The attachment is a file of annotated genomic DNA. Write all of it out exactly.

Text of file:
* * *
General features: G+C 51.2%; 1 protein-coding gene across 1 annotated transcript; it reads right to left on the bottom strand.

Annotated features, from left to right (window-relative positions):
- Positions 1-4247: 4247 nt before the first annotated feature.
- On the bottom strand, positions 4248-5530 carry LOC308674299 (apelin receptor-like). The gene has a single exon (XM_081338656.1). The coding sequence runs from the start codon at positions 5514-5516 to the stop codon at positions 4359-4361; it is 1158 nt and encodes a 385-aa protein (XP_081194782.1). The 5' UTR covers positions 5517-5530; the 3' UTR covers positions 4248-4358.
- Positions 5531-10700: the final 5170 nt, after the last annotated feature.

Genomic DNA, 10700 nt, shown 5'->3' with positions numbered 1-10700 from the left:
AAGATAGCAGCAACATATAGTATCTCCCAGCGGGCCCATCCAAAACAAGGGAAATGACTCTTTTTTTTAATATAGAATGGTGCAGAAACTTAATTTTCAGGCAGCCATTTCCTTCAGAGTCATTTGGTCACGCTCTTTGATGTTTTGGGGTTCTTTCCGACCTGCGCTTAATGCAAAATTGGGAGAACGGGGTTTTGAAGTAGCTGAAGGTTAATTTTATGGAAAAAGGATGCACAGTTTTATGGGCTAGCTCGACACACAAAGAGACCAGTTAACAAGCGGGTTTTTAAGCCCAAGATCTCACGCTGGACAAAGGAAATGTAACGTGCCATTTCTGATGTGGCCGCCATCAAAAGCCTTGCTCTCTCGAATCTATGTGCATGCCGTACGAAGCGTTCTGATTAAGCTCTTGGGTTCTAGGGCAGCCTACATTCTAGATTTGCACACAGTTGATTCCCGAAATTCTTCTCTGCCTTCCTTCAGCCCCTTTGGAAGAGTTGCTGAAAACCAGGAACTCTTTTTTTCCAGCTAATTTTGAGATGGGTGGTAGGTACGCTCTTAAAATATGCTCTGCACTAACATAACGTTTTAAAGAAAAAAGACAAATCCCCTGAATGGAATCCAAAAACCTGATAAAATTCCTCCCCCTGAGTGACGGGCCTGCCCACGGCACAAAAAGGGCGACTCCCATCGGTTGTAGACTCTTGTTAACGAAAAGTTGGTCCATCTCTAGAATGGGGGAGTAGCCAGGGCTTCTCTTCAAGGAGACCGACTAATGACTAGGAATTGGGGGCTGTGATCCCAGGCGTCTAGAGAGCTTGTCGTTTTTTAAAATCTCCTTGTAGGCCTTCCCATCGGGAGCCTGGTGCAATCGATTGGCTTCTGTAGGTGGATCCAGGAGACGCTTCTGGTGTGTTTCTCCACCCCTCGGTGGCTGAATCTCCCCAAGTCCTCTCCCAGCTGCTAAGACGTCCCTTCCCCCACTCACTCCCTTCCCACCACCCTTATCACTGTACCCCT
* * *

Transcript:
General features: G+C 51.2%; 1 protein-coding gene across 1 annotated transcript; it reads right to left on the bottom strand.

Annotated features, from left to right (window-relative positions):
- Positions 1-4247: 4247 nt before the first annotated feature.
- On the bottom strand, positions 4248-5530 carry LOC308674299 (apelin receptor-like). The gene has a single exon (XM_081338656.1). The coding sequence runs from the start codon at positions 5514-5516 to the stop codon at positions 4359-4361; it is 1158 nt and encodes a 385-aa protein (XP_081194782.1). The 5' UTR covers positions 5517-5530; the 3' UTR covers positions 4248-4358.
- Positions 5531-10700: the final 5170 nt, after the last annotated feature.

Genomic DNA, 10700 nt, shown 5'->3' with positions numbered 1-10700 from the left:
AAGATAGCAGCAACATATAGTATCTCCCAGCGGGCCCATCCAAAACAAGGGAAATGACTCTTTTTTTTAATATAGAATGGTGCAGAAACTTAATTTTCAGGCAGCCATTTCCTTCAGAGTCATTTGGTCACGCTCTTTGATGTTTTGGGGTTCTTTCCGACCTGCGCTTAATGCAAAATTGGGAGAACGGGGTTTTGAAGTAGCTGAAGGTTAATTTTATGGAAAAAGGATGCACAGTTTTATGGGCTAGCTCGACACACAAAGAGACCAGTTAACAAGCGGGTTTTTAAGCCCAAGATCTCACGCTGGACAAAGGAAATGTAACGTGCCATTTCTGATGTGGCCGCCATCAAAAGCCTTGCTCTCTCGAATCTATGTGCATGCCGTACGAAGCGTTCTGATTAAGCTCTTGGGTTCTAGGGCAGCCTACATTCTAGATTTGCACACAGTTGATTCCCGAAATTCTTCTCTGCCTTCCTTCAGCCCCTTTGGAAGAGTTGCTGAAAACCAGGAACTCTTTTTTTCCAGCTAATTTTGAGATGGGTGGTAGGTACGCTCTTAAAATATGCTCTGCACTAACATAACGTTTTAAAGAAAAAAGACAAATCCCCTGAATGGAATCCAAAAACCTGATAAAATTCCTCCCCCTGAGTGACGGGCCTGCCCACGGCACAAAAAGGGCGACTCCCATCGGTTGTAGACTCTTGTTAACGAAAAGTTGGTCCATCTCTAGAATGGGGGAGTAGCCAGGGCTTCTCTTCAAGGAGACCGACTAATGACTAGGAATTGGGGGCTGTGATCCCAGGCGTCTAGAGAGCTTGTCGTTTTTTAAAATCTCCTTGTAGGCCTTCCCATCGGGAGCCTGGTGCAATCGATTGGCTTCTGTAGGTGGATCCAGGAGACGCTTCTGGTGTGTTTCTCCACCCCTCGGTGGCTGAATCTCCCCAAGTCCTCTCCCAGCTGCTAAGACGTCCCTTCCCCCACTCACTCCCTTCCCACCACCCTTATCACTGTACCCCT